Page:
the university of western australia

World's oldest axe discovered in Australia is 49,000-years-old

The world’s oldest axe has been discovered in Australia, dating back to 49,000 years ago. Researchers said the discovery could help reveal when axes were first invented, something archaeologists have been studying for decades.

In most countries, axes were first developed after the emergence of agriculture, around 10,000 years ago, according to scientists. In Japan, the earliest axes appeared about 35,000 years ago. However, archaeologists have now found an axe believed to be up to 14,000 years older at Windjana Gorge National Park, Western Australia.

Researchers from the Australian National University dated the axe fragment, first discovered in the early 1990s, to between 46,000 and 49,000 years. “This is the earliest evidence of hafted axes [axes with handles] in the world,” said Sue O'Connor, lead archaeologist of the study published in Australian Archaeology. “Nowhere else in the world do you get axes at this date.” Read more.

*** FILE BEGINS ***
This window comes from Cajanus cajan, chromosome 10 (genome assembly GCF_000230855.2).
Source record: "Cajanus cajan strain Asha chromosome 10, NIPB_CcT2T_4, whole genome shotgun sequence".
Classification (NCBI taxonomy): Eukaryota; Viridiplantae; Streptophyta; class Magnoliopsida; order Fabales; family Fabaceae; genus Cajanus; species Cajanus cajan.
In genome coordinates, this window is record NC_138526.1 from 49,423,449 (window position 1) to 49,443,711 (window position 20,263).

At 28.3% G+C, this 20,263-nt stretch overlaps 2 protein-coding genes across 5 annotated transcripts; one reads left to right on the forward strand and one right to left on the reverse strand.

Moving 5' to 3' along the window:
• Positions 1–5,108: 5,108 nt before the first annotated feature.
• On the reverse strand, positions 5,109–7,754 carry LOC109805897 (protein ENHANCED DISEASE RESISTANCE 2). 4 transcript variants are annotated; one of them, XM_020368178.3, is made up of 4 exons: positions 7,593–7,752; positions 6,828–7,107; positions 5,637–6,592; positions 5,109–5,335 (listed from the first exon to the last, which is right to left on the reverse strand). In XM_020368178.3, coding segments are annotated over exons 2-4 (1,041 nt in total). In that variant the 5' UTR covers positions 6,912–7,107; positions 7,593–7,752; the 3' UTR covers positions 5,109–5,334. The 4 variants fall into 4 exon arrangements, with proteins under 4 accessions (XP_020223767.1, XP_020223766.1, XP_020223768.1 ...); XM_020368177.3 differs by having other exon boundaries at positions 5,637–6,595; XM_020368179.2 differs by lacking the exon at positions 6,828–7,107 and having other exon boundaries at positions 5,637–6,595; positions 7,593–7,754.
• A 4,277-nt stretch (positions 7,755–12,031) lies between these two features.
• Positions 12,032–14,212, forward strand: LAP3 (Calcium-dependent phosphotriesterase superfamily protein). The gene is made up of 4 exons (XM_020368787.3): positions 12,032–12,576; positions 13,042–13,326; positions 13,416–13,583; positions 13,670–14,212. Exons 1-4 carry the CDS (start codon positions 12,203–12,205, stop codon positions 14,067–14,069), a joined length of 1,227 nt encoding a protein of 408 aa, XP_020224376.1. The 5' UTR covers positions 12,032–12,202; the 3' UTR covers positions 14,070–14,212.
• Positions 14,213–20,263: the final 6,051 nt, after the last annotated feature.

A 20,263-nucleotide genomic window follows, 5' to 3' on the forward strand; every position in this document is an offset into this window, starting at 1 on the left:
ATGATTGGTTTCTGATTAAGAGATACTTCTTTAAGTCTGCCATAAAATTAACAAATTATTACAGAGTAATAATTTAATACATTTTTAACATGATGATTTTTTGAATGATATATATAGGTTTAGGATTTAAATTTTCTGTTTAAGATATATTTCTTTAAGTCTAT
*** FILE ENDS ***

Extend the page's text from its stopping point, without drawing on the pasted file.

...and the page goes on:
A new theatre production called BIOHAZARD - THE STAGE is happening this October in Japan at the EX Theatre in Roppongi. 

Though they’re trying to call it the ‘first time in the world it’s debuted (in theatre)’, there was a BIOHAZARD stage event in 2002 called “Biohazard SET Bioroid Year Zero” which predates it by 15 years. 

The story for BIOHAZARD - THE STAGE is as follows:



Suddenly, there was a bioterror incident at the University of Western Australia. Originally working there, former veteran S.T.A.R.S. member Rebecca is joined by BSAA’s Piers and Chris to quell the situation. 

Then, a mysterious man named Tyler Howard appeared. Who is he? What is he doing? How is it that he knows how the incident occurred, through the bites of zombies and the infected? 

So – it looks like we’re getting a look into where Rebecca finally went after Raccoon happened! Set in Australia!! Before Biohazard 6! And for the record, here’s what the campus looks like at the WA Uni:

As an Aussie bio-fan, I must say: